Danny Abriano, SNY.tv | Twitter |
With the Mets interested in trading for Brewers closer Josh Hader, one question is how much the Mets would have to give up in order to land him. Another question is how much they should be willing to give up.
Arguably the best reliever in baseball, the 25-year-old Hader has immense value. He is entering his first of four arbitration years, and will likely get more expensive each season from 2020 to 2023.
It can be argued that with their farm system still in the midst of being rebuilt that the Mets should be focused on the free agent market when it comes to improving the bullpen. But if they are serious about going for Hader, it could make sense to also take back Ryan Braun (and a sizable portion of what he's owed) in order to provide the Brewers even more salary relief and make what they send to Milwaukee hurt less.
Here are some packages they can try to entice the Brewers with...
Mets get: Josh Hader, Ryan Braun
Brewers get: J.D. Davis OR Dominic Smith, Edwin Diaz, Mark Vientos
The 36-year-old Braun will count for $21 million against the luxury tax payroll in 2020, during what is his final year before hitting free agency. If the Mets take back Braun and a sizable chunk of what he's owed, they will be providing the Brewers with a ton of salary relief for 2020 and also adding someone who can play left field for them for one season.
In the above scenario, the Mets add Hader and Braun, play Braun in left field, and use Jeff McNeil at third base. For the Brewers, they could use Davis in the outfield or try him at first base. The same goes for Smith, who can play left field or first base.
The issue here for the Mets would be selling incredibly low on Diaz just one year after trading Jarred Kelenic and Justin Dunn in the deal for him. It can be argued that if Diaz (who is the same age as Hader and under control for one fewer season) returns to dominance in 2020, he'll be nearly as valuable as Hader. The Mets should be looking to add potential dominance to their bullpen, not subtract it or break even.
Mets get: Josh Hader, Ryan Braun
Brewers get: Dominic Smith OR J.D. Davis, Andres Gimenez, Mark Vientos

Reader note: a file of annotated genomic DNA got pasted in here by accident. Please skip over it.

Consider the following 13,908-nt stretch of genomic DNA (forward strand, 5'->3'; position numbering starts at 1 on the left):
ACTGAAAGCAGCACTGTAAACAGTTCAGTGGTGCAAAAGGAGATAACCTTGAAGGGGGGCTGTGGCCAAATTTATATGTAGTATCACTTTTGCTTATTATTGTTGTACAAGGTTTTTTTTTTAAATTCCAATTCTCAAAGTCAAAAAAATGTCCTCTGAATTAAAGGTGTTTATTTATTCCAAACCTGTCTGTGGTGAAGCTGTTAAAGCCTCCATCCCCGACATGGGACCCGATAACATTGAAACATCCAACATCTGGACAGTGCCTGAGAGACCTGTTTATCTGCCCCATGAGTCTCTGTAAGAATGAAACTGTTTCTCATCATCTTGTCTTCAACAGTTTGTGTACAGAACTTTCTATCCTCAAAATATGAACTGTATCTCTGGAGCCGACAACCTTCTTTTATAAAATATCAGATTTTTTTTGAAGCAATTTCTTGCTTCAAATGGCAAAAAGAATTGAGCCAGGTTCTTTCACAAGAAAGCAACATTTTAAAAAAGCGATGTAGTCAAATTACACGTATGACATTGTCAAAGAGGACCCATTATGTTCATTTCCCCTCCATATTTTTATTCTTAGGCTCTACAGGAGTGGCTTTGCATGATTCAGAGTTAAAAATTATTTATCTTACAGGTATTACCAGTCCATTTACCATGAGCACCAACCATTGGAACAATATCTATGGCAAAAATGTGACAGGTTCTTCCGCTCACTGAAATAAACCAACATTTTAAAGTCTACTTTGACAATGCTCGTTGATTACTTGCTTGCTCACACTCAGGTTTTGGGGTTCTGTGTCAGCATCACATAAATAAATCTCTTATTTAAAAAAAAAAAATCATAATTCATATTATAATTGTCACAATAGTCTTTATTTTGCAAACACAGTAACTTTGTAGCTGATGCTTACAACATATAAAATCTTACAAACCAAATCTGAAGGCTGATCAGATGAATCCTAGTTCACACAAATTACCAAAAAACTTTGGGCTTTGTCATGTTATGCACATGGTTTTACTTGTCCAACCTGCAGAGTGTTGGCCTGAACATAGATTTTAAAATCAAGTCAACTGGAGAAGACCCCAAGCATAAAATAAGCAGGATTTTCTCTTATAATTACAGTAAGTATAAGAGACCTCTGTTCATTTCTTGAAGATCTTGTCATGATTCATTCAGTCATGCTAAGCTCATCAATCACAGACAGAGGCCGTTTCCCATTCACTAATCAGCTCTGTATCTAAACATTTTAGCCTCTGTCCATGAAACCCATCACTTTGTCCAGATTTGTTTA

In the above scenario, the Mets subtract Diaz and add an additional prospect to the mix.
This is the kind of trade that makes more sense for the Mets, with them potentially not having a starting spot open for Davis and it seeming like they definitely don't have any spot at all for Dominic Smith.
If the Mets can get this done by dealing Davis or Smith plus Gimenez and Vientos, they would have to think very hard about pulling the trigger. The Brewers have a need at first base and maybe they can use Smith to fill it. Or maybe they think Davis can become a first baseman and fill that hole.
But the Brewers also need pitching (the Mets shouldn't be parting with any of their highly-touted arms right now), and have a good situation in their middle infield (where Gimenez would be).
In any iteration of the deals above, the Mets are taking on substantially more money than the Brewers and giving up many more years of team control of the players they're parting with.
When you're trying to trade for arguably the best reliever in baseball who is just 25 years old and is relatively inexpensive, it's going to hurt. But it just doesn't seem like this is the kind of trade the Mets should be making right now, nor does it seem like the Mets and Brewers match up particularly well.
The Mets should be making 3B Brett Baty, RHP Matthew Allan, C Francisco Alvarez, and INF Ronny Mauricio off limits in nearly every deal they discuss. It should go without saying that Jeff McNeil should also be off limits. They should also be trying hard to hang onto LHP David Peterson, who can be a solid starting rotation option as soon as this season, and RHP Josh Wolf.
Two of the Mets' other more intriguing pitching prospects -- Thomas Szapucki and Franklyn Kilome -- probably don't have the clout necessary to be a key piece in a deal for Hader.
New York should also not be selling low on Diaz, who is a prime rebound candidate for 2020 and who is just one season removed from being basically as valuable as Hader.
So unless the stars align when it comes to a Hader trade, it would be wise for the Mets to sit this one out and instead turn to the free agent market to improve the bullpen.